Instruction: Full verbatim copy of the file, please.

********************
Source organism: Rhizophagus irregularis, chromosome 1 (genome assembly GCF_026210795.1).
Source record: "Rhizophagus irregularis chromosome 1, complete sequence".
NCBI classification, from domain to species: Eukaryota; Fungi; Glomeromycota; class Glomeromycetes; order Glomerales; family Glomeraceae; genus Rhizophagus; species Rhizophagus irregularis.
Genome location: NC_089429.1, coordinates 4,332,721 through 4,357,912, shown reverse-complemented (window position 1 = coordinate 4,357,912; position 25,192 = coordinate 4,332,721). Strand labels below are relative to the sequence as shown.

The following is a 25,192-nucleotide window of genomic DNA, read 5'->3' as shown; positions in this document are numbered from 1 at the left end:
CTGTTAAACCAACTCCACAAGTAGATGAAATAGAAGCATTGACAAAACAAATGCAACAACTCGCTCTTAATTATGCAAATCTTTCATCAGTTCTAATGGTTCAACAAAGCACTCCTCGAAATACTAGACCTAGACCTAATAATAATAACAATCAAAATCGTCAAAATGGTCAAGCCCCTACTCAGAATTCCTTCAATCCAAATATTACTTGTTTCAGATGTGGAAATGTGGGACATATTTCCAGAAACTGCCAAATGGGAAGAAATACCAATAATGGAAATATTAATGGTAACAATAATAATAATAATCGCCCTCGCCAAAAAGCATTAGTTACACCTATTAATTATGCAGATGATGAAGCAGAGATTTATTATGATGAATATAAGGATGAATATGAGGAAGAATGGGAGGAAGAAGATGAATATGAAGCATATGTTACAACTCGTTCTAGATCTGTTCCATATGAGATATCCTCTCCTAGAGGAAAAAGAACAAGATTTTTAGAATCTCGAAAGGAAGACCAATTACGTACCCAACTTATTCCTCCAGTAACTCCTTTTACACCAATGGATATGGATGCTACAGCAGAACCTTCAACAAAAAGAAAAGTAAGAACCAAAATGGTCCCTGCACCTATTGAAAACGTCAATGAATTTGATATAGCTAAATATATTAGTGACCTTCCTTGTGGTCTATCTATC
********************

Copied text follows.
Source organism: Rhizophagus irregularis, chromosome 1 (genome assembly GCF_026210795.1).
Source record: "Rhizophagus irregularis chromosome 1, complete sequence".
NCBI classification, from domain to species: Eukaryota; Fungi; Glomeromycota; class Glomeromycetes; order Glomerales; family Glomeraceae; genus Rhizophagus; species Rhizophagus irregularis.
Genome location: NC_089429.1, coordinates 4,332,721 through 4,357,912, shown reverse-complemented (window position 1 = coordinate 4,357,912; position 25,192 = coordinate 4,332,721). Strand labels below are relative to the sequence as shown.

The following is a 25,192-nucleotide window of genomic DNA, read 5'->3' as shown; positions in this document are numbered from 1 at the left end:
CTGTTAAACCAACTCCACAAGTAGATGAAATAGAAGCATTGACAAAACAAATGCAACAACTCGCTCTTAATTATGCAAATCTTTCATCAGTTCTAATGGTTCAACAAAGCACTCCTCGAAATACTAGACCTAGACCTAATAATAATAACAATCAAAATCGTCAAAATGGTCAAGCCCCTACTCAGAATTCCTTCAATCCAAATATTACTTGTTTCAGATGTGGAAATGTGGGACATATTTCCAGAAACTGCCAAATGGGAAGAAATACCAATAATGGAAATATTAATGGTAACAATAATAATAATAATCGCCCTCGCCAAAAAGCATTAGTTACACCTATTAATTATGCAGATGATGAAGCAGAGATTTATTATGATGAATATAAGGATGAATATGAGGAAGAATGGGAGGAAGAAGATGAATATGAAGCATATGTTACAACTCGTTCTAGATCTGTTCCATATGAGATATCCTCTCCTAGAGGAAAAAGAACAAGATTTTTAGAATCTCGAAAGGAAGACCAATTACGTACCCAACTTATTCCTCCAGTAACTCCTTTTACACCAATGGATATGGATGCTACAGCAGAACCTTCAACAAAAAGAAAAGTAAGAACCAAAATGGTCCCTGCACCTATTGAAAACGTCAATGAATTTGATATAGCTAAATATATTAGTGACCTTCCTTGTGGTCTATCTATC